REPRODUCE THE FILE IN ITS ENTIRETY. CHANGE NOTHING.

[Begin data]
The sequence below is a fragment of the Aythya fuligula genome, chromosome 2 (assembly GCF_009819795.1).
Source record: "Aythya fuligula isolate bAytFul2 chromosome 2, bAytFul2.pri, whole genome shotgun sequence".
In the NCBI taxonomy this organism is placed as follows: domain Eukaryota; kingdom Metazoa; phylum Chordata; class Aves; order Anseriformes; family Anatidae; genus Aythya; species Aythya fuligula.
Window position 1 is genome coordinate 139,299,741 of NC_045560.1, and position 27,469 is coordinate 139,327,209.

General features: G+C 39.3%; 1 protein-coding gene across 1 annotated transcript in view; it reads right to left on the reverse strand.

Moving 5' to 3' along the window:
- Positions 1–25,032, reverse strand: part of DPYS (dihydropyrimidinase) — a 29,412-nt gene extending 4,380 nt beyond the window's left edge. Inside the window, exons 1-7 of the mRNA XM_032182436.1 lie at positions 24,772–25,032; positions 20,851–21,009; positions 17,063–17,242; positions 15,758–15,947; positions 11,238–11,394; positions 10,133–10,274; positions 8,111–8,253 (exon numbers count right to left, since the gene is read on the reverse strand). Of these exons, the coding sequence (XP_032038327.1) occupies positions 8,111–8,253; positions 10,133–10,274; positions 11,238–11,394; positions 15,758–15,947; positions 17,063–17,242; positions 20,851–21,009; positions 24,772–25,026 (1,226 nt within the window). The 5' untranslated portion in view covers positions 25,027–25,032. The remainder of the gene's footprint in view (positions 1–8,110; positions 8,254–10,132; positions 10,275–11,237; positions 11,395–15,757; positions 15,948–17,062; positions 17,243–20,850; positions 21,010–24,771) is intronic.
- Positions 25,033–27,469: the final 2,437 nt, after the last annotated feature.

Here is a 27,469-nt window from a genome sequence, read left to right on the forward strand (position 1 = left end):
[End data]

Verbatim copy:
The sequence below is a fragment of the Aythya fuligula genome, chromosome 2 (assembly GCF_009819795.1).
Source record: "Aythya fuligula isolate bAytFul2 chromosome 2, bAytFul2.pri, whole genome shotgun sequence".
In the NCBI taxonomy this organism is placed as follows: domain Eukaryota; kingdom Metazoa; phylum Chordata; class Aves; order Anseriformes; family Anatidae; genus Aythya; species Aythya fuligula.
Window position 1 is genome coordinate 139,299,741 of NC_045560.1, and position 27,469 is coordinate 139,327,209.

General features: G+C 39.3%; 1 protein-coding gene across 1 annotated transcript in view; it reads right to left on the reverse strand.

Moving 5' to 3' along the window:
- Positions 1–25,032, reverse strand: part of DPYS (dihydropyrimidinase) — a 29,412-nt gene extending 4,380 nt beyond the window's left edge. Inside the window, exons 1-7 of the mRNA XM_032182436.1 lie at positions 24,772–25,032; positions 20,851–21,009; positions 17,063–17,242; positions 15,758–15,947; positions 11,238–11,394; positions 10,133–10,274; positions 8,111–8,253 (exon numbers count right to left, since the gene is read on the reverse strand). Of these exons, the coding sequence (XP_032038327.1) occupies positions 8,111–8,253; positions 10,133–10,274; positions 11,238–11,394; positions 15,758–15,947; positions 17,063–17,242; positions 20,851–21,009; positions 24,772–25,026 (1,226 nt within the window). The 5' untranslated portion in view covers positions 25,027–25,032. The remainder of the gene's footprint in view (positions 1–8,110; positions 8,254–10,132; positions 10,275–11,237; positions 11,395–15,757; positions 15,948–17,062; positions 17,243–20,850; positions 21,010–24,771) is intronic.
- Positions 25,033–27,469: the final 2,437 nt, after the last annotated feature.

Here is a 27,469-nt window from a genome sequence, read left to right on the forward strand (position 1 = left end):